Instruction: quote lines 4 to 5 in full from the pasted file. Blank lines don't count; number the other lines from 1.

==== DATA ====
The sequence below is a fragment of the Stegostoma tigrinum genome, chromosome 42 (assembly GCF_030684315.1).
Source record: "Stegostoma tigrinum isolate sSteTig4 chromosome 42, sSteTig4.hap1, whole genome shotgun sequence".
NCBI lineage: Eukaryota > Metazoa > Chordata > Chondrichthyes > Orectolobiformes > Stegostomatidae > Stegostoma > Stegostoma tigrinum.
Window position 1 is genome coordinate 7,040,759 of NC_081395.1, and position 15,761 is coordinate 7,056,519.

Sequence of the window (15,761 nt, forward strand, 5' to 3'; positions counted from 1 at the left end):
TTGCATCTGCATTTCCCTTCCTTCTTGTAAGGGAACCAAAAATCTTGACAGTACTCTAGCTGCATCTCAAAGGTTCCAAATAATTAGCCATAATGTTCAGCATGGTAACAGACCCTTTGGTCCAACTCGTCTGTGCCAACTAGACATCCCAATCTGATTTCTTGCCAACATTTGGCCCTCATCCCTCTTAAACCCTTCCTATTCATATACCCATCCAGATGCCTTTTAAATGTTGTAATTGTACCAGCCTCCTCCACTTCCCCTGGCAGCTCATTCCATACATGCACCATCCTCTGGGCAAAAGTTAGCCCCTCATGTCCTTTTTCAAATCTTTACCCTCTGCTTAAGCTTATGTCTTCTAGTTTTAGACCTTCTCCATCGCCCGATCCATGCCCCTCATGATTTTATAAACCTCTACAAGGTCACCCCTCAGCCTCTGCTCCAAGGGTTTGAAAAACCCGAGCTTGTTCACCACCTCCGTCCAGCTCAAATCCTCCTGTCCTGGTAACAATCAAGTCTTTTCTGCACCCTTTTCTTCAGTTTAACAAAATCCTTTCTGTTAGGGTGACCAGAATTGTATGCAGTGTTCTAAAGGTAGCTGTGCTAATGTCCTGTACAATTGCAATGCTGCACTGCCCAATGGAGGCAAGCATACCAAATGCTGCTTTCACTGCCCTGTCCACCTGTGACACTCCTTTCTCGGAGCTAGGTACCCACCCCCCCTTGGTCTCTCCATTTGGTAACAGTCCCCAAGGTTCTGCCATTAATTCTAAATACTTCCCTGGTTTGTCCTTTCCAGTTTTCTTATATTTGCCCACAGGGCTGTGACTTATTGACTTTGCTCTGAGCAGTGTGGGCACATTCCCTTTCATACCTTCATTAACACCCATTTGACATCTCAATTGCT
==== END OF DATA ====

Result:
Window position 1 is genome coordinate 7,040,759 of NC_081395.1, and position 15,761 is coordinate 7,056,519.

Sequence of the window (15,761 nt, forward strand, 5' to 3'; positions counted from 1 at the left end):